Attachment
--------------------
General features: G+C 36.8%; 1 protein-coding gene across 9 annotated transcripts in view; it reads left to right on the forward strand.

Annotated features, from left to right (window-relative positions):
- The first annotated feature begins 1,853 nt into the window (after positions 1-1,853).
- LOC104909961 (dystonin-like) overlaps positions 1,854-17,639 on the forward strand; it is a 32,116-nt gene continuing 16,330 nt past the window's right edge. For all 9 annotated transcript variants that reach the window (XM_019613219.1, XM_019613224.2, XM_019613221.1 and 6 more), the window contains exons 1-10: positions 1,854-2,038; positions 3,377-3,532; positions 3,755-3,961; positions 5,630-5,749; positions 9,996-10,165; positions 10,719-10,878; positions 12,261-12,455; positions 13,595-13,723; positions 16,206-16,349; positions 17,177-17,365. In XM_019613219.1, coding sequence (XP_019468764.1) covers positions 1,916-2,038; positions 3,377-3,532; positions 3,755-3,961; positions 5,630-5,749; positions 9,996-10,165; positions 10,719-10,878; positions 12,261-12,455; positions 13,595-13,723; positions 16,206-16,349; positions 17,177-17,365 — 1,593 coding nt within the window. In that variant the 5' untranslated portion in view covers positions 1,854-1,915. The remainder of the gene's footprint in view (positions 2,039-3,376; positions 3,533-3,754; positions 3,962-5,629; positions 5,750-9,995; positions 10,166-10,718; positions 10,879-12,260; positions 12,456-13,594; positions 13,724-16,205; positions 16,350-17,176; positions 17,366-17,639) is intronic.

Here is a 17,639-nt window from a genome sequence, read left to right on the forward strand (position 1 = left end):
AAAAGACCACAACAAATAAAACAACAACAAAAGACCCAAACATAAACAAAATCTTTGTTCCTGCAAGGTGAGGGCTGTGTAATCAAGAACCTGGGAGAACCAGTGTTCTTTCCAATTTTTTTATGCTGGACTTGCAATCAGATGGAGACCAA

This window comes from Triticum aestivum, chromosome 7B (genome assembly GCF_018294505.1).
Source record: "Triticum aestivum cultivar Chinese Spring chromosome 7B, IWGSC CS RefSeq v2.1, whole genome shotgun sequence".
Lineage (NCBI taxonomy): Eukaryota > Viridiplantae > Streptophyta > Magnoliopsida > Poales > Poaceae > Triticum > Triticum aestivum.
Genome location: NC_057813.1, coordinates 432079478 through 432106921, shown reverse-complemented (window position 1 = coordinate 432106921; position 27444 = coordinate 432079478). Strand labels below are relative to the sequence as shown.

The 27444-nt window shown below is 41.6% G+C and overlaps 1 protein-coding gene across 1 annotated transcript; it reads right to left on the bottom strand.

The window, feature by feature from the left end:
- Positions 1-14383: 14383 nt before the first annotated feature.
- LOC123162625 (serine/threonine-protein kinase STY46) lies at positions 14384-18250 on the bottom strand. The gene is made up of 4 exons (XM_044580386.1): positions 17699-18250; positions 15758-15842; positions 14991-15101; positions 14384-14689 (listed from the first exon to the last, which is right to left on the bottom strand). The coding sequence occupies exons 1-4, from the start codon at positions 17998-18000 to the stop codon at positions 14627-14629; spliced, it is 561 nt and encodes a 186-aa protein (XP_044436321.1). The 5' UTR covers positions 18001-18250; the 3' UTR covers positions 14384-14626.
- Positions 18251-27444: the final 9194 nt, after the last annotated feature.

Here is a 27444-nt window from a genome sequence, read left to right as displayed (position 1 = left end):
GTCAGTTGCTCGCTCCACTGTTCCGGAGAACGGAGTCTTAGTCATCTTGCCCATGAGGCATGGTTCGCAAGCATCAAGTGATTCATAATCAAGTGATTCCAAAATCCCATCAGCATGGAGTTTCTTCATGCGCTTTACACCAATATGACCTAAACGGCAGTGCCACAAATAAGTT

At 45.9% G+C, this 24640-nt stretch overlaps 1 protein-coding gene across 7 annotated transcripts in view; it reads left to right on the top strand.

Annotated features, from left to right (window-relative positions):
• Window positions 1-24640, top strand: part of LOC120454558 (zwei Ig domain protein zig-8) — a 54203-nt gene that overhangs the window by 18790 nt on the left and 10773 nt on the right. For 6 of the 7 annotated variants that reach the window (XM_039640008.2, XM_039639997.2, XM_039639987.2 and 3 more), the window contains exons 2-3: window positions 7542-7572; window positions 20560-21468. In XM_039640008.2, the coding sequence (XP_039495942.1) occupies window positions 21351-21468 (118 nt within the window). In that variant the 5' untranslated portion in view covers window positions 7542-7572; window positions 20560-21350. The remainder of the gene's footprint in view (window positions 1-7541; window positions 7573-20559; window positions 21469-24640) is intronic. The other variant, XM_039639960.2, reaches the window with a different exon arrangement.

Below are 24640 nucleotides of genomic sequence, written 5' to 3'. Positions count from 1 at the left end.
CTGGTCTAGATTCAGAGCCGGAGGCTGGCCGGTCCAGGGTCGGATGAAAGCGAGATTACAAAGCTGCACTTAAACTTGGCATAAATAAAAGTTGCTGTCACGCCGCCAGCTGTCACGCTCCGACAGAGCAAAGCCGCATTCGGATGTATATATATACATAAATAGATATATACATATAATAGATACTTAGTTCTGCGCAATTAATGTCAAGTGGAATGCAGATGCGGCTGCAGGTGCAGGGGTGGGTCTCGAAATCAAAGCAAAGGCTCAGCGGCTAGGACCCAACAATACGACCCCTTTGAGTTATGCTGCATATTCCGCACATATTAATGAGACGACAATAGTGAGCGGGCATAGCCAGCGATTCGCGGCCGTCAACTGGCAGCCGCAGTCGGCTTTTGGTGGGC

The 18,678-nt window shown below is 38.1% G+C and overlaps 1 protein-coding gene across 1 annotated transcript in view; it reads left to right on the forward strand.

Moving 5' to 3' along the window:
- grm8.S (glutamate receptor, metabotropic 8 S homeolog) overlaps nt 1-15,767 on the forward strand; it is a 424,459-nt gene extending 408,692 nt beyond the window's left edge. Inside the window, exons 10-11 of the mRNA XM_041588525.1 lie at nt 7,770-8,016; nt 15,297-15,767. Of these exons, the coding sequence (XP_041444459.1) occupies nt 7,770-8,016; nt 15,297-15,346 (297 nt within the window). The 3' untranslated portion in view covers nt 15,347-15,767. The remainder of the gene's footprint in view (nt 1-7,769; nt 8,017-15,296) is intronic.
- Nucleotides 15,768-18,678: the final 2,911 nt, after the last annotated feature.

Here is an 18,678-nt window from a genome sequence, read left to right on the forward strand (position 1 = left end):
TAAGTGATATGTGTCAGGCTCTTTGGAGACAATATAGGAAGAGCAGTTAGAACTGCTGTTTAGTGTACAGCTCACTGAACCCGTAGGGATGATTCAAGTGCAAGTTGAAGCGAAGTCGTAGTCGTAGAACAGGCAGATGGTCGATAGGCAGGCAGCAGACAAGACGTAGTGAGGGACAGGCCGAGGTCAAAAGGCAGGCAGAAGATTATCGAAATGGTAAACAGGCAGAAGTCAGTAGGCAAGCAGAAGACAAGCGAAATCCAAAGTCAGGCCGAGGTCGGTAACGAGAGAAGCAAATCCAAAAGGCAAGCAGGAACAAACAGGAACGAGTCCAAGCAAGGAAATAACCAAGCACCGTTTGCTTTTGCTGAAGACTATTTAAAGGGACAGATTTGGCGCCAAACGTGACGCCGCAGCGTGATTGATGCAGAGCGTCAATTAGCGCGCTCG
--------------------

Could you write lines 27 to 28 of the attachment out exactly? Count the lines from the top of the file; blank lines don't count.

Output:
Here is an 18,678-nt window from a genome sequence, read left to right on the forward strand (position 1 = left end):
TAAGTGATATGTGTCAGGCTCTTTGGAGACAATATAGGAAGAGCAGTTAGAACTGCTGTTTAGTGTACAGCTCACTGAACCCGTAGGGATGATTCAAGTGCAAGTTGAAGCGAAGTCGTAGTCGTAGAACAGGCAGATGGTCGATAGGCAGGCAGCAGACAAGACGTAGTGAGGGACAGGCCGAGGTCAAAAGGCAGGCAGAAGATTATCGAAATGGTAAACAGGCAGAAGTCAGTAGGCAAGCAGAAGACAAGCGAAATCCAAAGTCAGGCCGAGGTCGGTAACGAGAGAAGCAAATCCAAAAGGCAAGCAGGAACAAACAGGAACGAGTCCAAGCAAGGAAATAACCAAGCACCGTTTGCTTTTGCTGAAGACTATTTAAAGGGACAGATTTGGCGCCAAACGTGACGCCGCAGCGTGATTGATGCAGAGCGTCAATTAGCGCGCTCG